Psychiatry is currently too inflexible but psychology is too fluffy. Even at its worst and most ignorant though, who cares if a few people suffer unnoticed health problems because of medical psychologists. What will 5 years off the END of a suicidal teen's life be if they end up killing themselves NOW. Besides, most patients don't stay on the medicine for their entire lives.
I agree with Svas that the psychologists are working to change things. These people are some of the most cut-throat I have ever met. Egos that I'd argue are bigger than MD's. Seriously. Best to work together to find a solution.

Dentite001
Best post in this forum, period. :thumbup: :thumbup: :thumbup: :thumbup: :thumbup: :thumbup: :thumbup:
 

Svas

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MacGyver said:
1) NPs in most states are NOT required to consult with a doctor for prescriptions. They have independent script rights.

2) New Mexico tried this and it failed miserably. Last time I checked, not a single new psychologist who went thru the program set up shop in a rural area. Apparently, Louisiana didnt do their homework or they would have discovered this. The truth is they didnt care. The governor/legislature wanted votes, and one way to do that is to promise "increased access to health care." This is purely a political move with no thought as to the medical side of things.

Come on . . it's okay to actually read about what is going on in New Mexico. The RULE promulgation phase of the psychologist prescribing law was just approved by the oversight committee a few weeks ago. As it is, RIGHT NOW, there are NO psychologists prescribing yet in NM.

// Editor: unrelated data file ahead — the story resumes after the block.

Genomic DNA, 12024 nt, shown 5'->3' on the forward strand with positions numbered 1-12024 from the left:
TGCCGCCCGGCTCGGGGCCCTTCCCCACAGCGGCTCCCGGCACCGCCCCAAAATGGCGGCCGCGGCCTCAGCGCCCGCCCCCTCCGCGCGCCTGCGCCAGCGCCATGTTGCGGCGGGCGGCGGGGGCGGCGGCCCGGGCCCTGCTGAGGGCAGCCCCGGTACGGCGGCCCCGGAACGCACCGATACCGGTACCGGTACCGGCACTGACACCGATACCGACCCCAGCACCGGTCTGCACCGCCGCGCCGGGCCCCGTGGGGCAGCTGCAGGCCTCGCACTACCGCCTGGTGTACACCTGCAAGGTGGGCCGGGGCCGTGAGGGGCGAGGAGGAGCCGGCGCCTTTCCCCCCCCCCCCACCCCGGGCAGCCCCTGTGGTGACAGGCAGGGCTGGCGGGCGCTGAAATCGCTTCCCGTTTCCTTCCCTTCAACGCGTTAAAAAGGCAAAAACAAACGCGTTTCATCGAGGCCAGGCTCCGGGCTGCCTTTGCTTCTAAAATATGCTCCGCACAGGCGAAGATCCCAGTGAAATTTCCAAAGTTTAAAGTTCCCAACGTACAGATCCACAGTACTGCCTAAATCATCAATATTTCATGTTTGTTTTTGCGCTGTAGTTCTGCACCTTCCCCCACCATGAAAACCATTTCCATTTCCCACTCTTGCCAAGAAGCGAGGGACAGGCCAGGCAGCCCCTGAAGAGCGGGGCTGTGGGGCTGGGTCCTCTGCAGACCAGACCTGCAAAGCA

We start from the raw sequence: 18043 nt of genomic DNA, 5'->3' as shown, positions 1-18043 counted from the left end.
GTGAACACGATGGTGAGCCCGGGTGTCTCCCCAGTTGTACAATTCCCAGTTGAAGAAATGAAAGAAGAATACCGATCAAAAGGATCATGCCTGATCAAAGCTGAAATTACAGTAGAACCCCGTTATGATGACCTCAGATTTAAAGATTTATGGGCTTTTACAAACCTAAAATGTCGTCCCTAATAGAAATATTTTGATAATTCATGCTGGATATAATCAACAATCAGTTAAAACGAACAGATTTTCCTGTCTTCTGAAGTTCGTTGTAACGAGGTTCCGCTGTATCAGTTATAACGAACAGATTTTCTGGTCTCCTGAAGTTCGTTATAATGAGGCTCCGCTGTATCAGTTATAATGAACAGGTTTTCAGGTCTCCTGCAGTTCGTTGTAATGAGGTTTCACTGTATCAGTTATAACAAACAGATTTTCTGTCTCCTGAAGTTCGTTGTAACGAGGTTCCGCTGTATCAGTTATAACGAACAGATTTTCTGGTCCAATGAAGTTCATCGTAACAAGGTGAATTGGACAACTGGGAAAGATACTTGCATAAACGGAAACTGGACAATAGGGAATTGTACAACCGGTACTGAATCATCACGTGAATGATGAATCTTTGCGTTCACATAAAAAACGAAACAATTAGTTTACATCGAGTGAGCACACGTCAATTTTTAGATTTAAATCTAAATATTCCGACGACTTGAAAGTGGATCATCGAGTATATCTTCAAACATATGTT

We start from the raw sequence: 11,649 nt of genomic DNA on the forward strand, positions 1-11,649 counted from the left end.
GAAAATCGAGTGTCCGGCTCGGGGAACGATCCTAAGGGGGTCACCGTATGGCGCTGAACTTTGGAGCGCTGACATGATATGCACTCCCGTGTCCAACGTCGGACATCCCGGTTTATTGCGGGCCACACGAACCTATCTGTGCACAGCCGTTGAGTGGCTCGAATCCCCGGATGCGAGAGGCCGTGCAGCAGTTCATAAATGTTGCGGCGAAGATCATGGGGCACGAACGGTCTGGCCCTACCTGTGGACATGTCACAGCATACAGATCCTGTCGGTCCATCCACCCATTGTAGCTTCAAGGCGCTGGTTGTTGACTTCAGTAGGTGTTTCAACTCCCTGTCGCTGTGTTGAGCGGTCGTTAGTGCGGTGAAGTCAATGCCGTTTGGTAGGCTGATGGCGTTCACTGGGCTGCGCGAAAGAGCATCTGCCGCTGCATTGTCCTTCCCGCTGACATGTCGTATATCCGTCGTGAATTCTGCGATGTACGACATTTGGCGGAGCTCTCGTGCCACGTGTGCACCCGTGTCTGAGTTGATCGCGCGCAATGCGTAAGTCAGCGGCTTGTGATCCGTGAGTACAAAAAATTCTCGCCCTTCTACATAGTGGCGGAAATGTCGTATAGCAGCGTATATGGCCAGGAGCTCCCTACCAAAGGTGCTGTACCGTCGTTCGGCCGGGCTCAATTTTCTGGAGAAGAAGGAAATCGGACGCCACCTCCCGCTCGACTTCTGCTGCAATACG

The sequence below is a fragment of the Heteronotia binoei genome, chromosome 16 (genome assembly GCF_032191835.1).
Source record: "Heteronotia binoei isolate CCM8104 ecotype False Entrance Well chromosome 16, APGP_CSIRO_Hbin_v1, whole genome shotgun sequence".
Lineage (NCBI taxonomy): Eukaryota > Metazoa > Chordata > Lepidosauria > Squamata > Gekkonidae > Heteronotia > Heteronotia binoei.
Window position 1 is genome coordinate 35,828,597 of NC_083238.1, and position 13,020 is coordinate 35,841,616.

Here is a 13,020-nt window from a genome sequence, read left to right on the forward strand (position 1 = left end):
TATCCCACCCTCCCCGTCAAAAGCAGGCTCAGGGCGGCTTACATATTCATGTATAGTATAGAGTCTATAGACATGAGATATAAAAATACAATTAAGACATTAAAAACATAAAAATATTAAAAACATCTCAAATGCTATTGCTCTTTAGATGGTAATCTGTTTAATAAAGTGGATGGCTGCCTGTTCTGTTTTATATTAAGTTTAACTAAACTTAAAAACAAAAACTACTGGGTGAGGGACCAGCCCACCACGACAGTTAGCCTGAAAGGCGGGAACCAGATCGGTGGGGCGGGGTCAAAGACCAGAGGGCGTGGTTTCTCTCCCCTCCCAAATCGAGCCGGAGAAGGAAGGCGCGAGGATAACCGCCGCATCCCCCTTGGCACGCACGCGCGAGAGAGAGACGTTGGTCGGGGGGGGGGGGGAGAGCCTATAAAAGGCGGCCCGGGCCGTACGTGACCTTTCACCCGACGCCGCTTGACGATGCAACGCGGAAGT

After they start prescribing, then it's okay to talk about what "actually happened." What has "actually happened" hasnt' happened yet.

Again, let's use REAL data to make our claims.

S
 
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Anasazi23

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dentite001 said:
....On the other end of the curve are Psychiatrists, who I'd argue at 8 years have reached such a point of diminishing return, that they are no longer accessible to the public.
Where in the world did you get this notion? The majority of psychiatrists are not pure academicians, but also see patients. Just because there may be less of them does not mean they are unaccessible. Does this automatically mean that any state that has a shortage of specialists should hand over prescription privilages/medical procedures to the next-closest allied health care field?

....The psychiatrist may follow a medical model, but it is the MEDICINE that actually does the job. As for the psychotherapy, psychologists can do this just as well or better than a psychiatrist.
I'm constantly hearing about how psychiatrists do not know how to do therapy compared to a psychologist. Has anyone bothered to take a look at virtually any resident 4 year curriculum? Therapy abounds in residency, like it or not, even in biologically-driven programs. Just because many psychiatrists CHOOSE not to do much therapy again does not make the logical arguement that psychologists therefore should prescribe.